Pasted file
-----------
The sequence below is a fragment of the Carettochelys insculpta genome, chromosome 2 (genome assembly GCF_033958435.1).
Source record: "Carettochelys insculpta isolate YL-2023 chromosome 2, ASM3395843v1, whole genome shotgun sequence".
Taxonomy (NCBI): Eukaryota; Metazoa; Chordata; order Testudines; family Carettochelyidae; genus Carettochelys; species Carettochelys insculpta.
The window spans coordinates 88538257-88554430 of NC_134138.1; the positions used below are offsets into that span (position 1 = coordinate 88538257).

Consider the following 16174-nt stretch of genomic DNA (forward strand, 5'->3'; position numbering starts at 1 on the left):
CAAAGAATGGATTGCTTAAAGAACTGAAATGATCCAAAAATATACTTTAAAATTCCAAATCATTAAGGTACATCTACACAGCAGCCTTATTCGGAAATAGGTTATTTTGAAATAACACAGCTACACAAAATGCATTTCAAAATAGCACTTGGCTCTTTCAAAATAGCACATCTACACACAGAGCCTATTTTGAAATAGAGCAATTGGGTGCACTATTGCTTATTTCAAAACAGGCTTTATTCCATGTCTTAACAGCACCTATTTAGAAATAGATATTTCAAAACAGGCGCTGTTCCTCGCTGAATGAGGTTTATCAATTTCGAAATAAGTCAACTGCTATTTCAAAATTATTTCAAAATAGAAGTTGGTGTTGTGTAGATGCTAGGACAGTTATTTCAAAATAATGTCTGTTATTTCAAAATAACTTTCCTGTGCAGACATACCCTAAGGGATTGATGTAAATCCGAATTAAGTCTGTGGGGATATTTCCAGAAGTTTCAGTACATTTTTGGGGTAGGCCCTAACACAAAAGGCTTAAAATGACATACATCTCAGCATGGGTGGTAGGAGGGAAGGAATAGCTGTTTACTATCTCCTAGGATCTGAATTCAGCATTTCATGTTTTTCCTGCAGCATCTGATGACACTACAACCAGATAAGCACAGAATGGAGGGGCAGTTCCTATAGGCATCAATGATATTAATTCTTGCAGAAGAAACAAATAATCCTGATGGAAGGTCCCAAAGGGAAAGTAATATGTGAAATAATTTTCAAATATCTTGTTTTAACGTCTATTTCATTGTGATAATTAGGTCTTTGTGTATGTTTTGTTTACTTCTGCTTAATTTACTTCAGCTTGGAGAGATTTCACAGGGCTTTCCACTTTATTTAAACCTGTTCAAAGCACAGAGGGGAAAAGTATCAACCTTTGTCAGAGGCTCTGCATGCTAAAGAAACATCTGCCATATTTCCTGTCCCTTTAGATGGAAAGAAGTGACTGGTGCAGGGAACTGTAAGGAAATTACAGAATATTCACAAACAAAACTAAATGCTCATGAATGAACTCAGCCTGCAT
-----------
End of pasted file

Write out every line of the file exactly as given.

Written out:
The sequence below is a fragment of the Carettochelys insculpta genome, chromosome 2 (genome assembly GCF_033958435.1).
Source record: "Carettochelys insculpta isolate YL-2023 chromosome 2, ASM3395843v1, whole genome shotgun sequence".
Taxonomy (NCBI): Eukaryota; Metazoa; Chordata; order Testudines; family Carettochelyidae; genus Carettochelys; species Carettochelys insculpta.
The window spans coordinates 88538257-88554430 of NC_134138.1; the positions used below are offsets into that span (position 1 = coordinate 88538257).

Consider the following 16174-nt stretch of genomic DNA (forward strand, 5'->3'; position numbering starts at 1 on the left):
CAAAGAATGGATTGCTTAAAGAACTGAAATGATCCAAAAATATACTTTAAAATTCCAAATCATTAAGGTACATCTACACAGCAGCCTTATTCGGAAATAGGTTATTTTGAAATAACACAGCTACACAAAATGCATTTCAAAATAGCACTTGGCTCTTTCAAAATAGCACATCTACACACAGAGCCTATTTTGAAATAGAGCAATTGGGTGCACTATTGCTTATTTCAAAACAGGCTTTATTCCATGTCTTAACAGCACCTATTTAGAAATAGATATTTCAAAACAGGCGCTGTTCCTCGCTGAATGAGGTTTATCAATTTCGAAATAAGTCAACTGCTATTTCAAAATTATTTCAAAATAGAAGTTGGTGTTGTGTAGATGCTAGGACAGTTATTTCAAAATAATGTCTGTTATTTCAAAATAACTTTCCTGTGCAGACATACCCTAAGGGATTGATGTAAATCCGAATTAAGTCTGTGGGGATATTTCCAGAAGTTTCAGTACATTTTTGGGGTAGGCCCTAACACAAAAGGCTTAAAATGACATACATCTCAGCATGGGTGGTAGGAGGGAAGGAATAGCTGTTTACTATCTCCTAGGATCTGAATTCAGCATTTCATGTTTTTCCTGCAGCATCTGATGACACTACAACCAGATAAGCACAGAATGGAGGGGCAGTTCCTATAGGCATCAATGATATTAATTCTTGCAGAAGAAACAAATAATCCTGATGGAAGGTCCCAAAGGGAAAGTAATATGTGAAATAATTTTCAAATATCTTGTTTTAACGTCTATTTCATTGTGATAATTAGGTCTTTGTGTATGTTTTGTTTACTTCTGCTTAATTTACTTCAGCTTGGAGAGATTTCACAGGGCTTTCCACTTTATTTAAACCTGTTCAAAGCACAGAGGGGAAAAGTATCAACCTTTGTCAGAGGCTCTGCATGCTAAAGAAACATCTGCCATATTTCCTGTCCCTTTAGATGGAAAGAAGTGACTGGTGCAGGGAACTGTAAGGAAATTACAGAATATTCACAAACAAAACTAAATGCTCATGAATGAACTCAGCCTGCAT